Crisp Rice Treats

3 Tbl unsalted butter

10 oz. vegan or regular marshmallows

6 cups crisp/toasted rice cereal

Coat a 13 x 9 x 2-inch pan with butter or cooking spray. Set aside.

In large saucepan melt butter over low heat. Add marshmallows and stir until completely melted. Remove from heat.

Add  cereal all at once. Stir until well coated.

Using buttered spatula or wax paper evenly press mixture into prepared 13 x 9 x 2-inch pan while warm. (Be careful if children are helping) Cool. Cut into 2-inch squares. (Best if served the same day.)

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Gazpacho! – God Bless You

My kids never remember the word gazpacho, but think it’s funny when I say it and  and remind them it’s cold veggie soup.  While it isn’t their favorite, it is mine.  Making it for me means summer.  I’ll make a batch and serve it for dinner with salad and/or sandwiches and then enjoy the left-overs for lunch during the week.  It’s great to make in summer too because of the delicious tomatoes in season.  You can really add just about any veggie here.  You just throw it all in the blender with some beans (good protein) and spices and you’re done in 5 minutes from start to finish.  This also makes a nice appetizer to put in small teacups or shot glasses to have ready for summer outdoor gatherings.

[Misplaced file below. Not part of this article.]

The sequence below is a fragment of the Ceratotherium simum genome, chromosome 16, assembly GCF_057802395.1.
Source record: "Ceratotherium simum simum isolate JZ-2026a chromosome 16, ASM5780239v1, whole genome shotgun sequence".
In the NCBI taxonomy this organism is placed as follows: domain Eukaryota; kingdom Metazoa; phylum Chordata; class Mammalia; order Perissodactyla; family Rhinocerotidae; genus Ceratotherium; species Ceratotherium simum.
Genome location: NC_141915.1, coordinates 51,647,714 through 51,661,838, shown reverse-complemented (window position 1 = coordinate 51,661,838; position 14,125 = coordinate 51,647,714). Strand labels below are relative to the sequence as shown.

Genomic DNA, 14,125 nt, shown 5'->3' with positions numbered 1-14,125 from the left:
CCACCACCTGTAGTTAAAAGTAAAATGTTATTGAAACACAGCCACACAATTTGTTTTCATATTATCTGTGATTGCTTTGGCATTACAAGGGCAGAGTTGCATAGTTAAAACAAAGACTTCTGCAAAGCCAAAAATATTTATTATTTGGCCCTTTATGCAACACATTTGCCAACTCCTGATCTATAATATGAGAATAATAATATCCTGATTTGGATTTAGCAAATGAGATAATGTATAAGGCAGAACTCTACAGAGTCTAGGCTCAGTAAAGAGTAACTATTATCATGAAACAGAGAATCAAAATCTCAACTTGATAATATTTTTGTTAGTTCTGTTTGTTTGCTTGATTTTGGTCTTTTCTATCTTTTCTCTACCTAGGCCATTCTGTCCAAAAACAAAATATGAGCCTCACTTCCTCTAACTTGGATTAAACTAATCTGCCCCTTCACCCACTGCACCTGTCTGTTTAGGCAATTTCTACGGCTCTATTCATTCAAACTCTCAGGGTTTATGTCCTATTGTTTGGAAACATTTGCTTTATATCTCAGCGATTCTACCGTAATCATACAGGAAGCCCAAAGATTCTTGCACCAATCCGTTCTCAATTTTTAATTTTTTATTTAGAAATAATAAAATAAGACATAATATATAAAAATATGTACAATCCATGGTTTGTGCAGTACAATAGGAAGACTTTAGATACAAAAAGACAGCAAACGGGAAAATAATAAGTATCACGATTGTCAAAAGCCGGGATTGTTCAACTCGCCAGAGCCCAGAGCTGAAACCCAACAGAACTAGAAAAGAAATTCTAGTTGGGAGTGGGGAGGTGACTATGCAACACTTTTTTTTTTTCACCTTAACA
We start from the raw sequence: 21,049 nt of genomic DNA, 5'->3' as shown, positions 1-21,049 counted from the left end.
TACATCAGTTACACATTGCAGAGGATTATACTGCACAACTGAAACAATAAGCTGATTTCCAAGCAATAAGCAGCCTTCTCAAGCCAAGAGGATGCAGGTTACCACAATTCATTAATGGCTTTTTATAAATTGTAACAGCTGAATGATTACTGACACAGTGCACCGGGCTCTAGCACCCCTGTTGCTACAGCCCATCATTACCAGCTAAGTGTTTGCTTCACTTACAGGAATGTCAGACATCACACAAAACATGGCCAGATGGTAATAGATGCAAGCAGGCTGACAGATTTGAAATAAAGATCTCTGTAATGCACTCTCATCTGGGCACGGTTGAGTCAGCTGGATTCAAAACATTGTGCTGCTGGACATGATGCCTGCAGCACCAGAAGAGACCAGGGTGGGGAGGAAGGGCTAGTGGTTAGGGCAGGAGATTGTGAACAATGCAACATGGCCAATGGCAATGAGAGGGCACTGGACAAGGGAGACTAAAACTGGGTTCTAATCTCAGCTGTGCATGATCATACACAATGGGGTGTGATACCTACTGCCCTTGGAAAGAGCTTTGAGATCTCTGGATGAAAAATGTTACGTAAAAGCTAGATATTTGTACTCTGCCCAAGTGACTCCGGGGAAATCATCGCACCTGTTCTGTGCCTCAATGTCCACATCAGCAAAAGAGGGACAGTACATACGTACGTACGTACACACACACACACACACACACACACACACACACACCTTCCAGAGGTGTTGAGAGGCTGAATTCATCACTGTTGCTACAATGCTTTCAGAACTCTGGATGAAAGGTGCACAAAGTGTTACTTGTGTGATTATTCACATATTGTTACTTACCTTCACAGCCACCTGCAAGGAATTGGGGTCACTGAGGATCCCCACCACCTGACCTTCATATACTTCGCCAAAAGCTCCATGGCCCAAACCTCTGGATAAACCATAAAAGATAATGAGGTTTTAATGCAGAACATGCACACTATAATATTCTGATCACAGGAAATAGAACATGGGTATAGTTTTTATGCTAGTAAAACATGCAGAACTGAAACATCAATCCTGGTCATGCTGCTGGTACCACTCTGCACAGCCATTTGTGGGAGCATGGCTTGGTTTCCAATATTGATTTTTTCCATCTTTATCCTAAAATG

Gabby’s Gazpacho, from The Petit Appetit Cookbook

Three year old Gabby called this soup “punch”, because it couldn’t be soup, since soup was hot”.  I think it’s a good way to give your family a powerful “punch” of vegetables full of folic acid and fiber.  It’s a refreshing meal on a hot summer day.

5 medium vine-ripened organic tomatoes, quartered (about 4 ½ cups)

½ medium organic cucumber, peeled and sliced (about 1 cup)

½ cup cooked or canned garbanzo beans

1/8 cup chopped organic red onion

2 tablespoons chopped fresh basil